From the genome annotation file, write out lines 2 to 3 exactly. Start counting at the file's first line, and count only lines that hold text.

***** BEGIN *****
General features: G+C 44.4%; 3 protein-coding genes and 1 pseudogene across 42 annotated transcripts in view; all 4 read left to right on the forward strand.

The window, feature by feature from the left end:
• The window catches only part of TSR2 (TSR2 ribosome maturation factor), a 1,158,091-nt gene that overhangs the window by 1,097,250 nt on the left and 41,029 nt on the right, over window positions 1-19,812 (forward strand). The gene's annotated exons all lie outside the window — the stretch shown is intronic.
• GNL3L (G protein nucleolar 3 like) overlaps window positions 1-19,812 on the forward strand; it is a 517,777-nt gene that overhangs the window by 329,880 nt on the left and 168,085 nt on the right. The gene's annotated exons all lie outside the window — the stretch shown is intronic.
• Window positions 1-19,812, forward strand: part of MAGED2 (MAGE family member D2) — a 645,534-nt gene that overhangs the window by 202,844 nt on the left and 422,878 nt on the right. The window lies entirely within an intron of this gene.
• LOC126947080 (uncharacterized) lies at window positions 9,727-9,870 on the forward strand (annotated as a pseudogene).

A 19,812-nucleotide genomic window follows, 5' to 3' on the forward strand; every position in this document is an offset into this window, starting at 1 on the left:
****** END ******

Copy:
The window, feature by feature from the left end:
• The window catches only part of TSR2 (TSR2 ribosome maturation factor), a 1,158,091-nt gene that overhangs the window by 1,097,250 nt on the left and 41,029 nt on the right, over window positions 1-19,812 (forward strand). The gene's annotated exons all lie outside the window — the stretch shown is intronic.